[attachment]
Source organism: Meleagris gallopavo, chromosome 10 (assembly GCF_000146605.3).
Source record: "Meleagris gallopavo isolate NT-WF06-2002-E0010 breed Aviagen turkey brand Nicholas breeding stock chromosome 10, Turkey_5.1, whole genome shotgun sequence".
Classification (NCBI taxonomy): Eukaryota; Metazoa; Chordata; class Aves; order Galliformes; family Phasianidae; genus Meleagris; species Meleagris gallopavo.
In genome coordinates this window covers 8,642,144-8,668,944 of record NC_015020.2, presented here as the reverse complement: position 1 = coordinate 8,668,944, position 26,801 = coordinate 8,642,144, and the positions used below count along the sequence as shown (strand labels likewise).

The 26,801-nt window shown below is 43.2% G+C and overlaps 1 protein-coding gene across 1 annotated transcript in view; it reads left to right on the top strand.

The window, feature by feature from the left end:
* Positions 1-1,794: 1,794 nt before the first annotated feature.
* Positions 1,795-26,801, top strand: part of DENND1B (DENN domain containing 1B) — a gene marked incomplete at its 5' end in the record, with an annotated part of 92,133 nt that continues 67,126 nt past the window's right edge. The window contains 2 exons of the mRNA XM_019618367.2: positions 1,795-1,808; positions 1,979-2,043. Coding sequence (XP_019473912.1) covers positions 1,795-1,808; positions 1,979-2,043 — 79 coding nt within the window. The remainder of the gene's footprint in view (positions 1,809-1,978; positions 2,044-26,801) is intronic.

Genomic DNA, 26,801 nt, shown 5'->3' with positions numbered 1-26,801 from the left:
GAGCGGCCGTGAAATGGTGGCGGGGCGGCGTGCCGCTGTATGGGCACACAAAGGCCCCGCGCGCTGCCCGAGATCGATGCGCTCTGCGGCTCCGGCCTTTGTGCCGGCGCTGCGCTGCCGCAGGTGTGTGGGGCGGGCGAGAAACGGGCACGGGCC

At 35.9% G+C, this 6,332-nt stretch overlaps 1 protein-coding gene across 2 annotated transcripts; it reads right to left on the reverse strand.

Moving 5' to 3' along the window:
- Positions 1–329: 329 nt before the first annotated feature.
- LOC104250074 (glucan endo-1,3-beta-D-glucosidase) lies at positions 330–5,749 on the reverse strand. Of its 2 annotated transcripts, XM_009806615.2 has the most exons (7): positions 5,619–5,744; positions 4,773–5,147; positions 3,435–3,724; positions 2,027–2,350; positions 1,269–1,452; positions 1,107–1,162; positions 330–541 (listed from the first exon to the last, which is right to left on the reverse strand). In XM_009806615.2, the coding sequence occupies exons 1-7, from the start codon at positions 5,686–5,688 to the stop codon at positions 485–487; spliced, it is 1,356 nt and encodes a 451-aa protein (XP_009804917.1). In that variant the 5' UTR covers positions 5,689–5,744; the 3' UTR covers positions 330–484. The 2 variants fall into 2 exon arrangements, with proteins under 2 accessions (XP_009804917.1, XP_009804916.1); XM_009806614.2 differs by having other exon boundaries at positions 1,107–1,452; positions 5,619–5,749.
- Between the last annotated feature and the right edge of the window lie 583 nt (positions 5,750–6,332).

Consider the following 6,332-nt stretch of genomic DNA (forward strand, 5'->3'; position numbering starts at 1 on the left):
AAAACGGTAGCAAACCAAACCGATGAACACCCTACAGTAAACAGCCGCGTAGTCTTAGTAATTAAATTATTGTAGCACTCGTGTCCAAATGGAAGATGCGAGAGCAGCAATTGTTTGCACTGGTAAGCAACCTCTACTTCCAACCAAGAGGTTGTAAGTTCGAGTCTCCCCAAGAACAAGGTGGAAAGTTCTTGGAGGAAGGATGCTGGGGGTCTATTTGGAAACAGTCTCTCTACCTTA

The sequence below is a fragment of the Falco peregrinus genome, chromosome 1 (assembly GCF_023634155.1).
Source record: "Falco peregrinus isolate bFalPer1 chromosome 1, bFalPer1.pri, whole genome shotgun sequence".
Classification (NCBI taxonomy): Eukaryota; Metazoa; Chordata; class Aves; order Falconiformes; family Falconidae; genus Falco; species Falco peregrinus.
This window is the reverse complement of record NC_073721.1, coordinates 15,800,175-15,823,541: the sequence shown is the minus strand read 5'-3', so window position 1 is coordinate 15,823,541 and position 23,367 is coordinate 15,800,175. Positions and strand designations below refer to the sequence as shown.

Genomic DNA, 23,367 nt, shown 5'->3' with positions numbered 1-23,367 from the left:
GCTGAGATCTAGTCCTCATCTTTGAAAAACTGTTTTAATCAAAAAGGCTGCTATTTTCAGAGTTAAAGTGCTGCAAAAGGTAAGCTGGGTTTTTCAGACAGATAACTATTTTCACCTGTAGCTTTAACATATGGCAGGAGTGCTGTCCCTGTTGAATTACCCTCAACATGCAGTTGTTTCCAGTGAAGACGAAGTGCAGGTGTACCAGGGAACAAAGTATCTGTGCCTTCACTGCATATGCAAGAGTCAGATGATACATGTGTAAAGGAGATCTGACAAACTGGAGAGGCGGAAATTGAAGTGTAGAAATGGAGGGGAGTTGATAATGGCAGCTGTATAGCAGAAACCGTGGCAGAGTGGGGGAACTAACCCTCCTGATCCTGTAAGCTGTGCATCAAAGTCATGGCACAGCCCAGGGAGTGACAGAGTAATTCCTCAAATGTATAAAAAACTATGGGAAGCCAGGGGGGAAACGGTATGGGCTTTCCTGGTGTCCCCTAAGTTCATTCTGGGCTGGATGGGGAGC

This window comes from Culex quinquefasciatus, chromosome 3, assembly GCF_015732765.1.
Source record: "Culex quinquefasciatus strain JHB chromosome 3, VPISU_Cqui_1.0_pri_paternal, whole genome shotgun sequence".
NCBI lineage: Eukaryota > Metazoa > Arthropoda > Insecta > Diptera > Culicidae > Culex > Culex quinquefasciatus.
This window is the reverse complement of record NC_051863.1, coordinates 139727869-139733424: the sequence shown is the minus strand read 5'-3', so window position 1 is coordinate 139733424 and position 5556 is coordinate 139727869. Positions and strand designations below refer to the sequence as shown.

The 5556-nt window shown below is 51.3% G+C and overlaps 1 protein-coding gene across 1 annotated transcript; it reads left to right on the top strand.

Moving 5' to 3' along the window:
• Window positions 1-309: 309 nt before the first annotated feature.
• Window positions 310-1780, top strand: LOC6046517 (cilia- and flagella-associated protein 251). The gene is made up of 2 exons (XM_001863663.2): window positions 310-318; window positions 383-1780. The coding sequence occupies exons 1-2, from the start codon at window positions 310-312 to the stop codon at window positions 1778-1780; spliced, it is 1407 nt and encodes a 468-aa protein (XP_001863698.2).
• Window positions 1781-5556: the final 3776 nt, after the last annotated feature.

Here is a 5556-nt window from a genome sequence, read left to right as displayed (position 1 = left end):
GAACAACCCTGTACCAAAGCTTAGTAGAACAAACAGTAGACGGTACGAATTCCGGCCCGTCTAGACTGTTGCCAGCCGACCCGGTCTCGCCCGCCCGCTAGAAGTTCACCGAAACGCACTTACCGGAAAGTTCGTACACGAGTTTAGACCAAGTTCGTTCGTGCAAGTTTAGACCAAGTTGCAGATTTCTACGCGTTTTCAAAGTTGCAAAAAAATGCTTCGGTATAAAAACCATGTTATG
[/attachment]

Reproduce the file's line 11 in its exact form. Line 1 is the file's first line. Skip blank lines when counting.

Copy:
At 35.9% G+C, this 6,332-nt stretch overlaps 1 protein-coding gene across 2 annotated transcripts; it reads right to left on the reverse strand.